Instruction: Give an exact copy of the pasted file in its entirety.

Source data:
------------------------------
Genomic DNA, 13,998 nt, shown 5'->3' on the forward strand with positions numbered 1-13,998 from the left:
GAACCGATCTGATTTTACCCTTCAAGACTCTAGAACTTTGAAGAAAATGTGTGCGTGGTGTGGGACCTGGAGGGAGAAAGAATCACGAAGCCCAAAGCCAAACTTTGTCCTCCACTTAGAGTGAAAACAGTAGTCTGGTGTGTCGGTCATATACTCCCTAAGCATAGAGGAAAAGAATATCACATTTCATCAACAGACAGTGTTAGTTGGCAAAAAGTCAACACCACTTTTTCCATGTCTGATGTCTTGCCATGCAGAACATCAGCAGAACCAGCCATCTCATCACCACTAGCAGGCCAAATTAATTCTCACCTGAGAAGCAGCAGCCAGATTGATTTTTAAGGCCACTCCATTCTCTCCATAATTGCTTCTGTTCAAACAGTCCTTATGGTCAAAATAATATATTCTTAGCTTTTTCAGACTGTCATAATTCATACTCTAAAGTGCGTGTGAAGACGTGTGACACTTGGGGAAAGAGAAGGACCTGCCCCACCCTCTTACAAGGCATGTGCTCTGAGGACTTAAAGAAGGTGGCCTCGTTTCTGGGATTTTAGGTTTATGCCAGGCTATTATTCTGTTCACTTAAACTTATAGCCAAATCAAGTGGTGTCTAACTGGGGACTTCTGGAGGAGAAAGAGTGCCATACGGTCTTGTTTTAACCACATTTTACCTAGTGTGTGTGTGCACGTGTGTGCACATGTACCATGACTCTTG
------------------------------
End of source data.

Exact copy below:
Genomic DNA, 13,998 nt, shown 5'->3' on the forward strand with positions numbered 1-13,998 from the left:
GAACCGATCTGATTTTACCCTTCAAGACTCTAGAACTTTGAAGAAAATGTGTGCGTGGTGTGGGACCTGGAGGGAGAAAGAATCACGAAGCCCAAAGCCAAACTTTGTCCTCCACTTAGAGTGAAAACAGTAGTCTGGTGTGTCGGTCATATACTCCCTAAGCATAGAGGAAAAGAATATCACATTTCATCAACAGACAGTGTTAGTTGGCAAAAAGTCAACACCACTTTTTCCATGTCTGATGTCTTGCCATGCAGAACATCAGCAGAACCAGCCATCTCATCACCACTAGCAGGCCAAATTAATTCTCACCTGAGAAGCAGCAGCCAGATTGATTTTTAAGGCCACTCCATTCTCTCCATAATTGCTTCTGTTCAAACAGTCCTTATGGTCAAAATAATATATTCTTAGCTTTTTCAGACTGTCATAATTCATACTCTAAAGTGCGTGTGAAGACGTGTGACACTTGGGGAAAGAGAAGGACCTGCCCCACCCTCTTACAAGGCATGTGCTCTGAGGACTTAAAGAAGGTGGCCTCGTTTCTGGGATTTTAGGTTTATGCCAGGCTATTATTCTGTTCACTTAAACTTATAGCCAAATCAAGTGGTGTCTAACTGGGGACTTCTGGAGGAGAAAGAGTGCCATACGGTCTTGTTTTAACCACATTTTACCTAGTGTGTGTGTGCACGTGTGTGCACATGTACCATGACTCTTG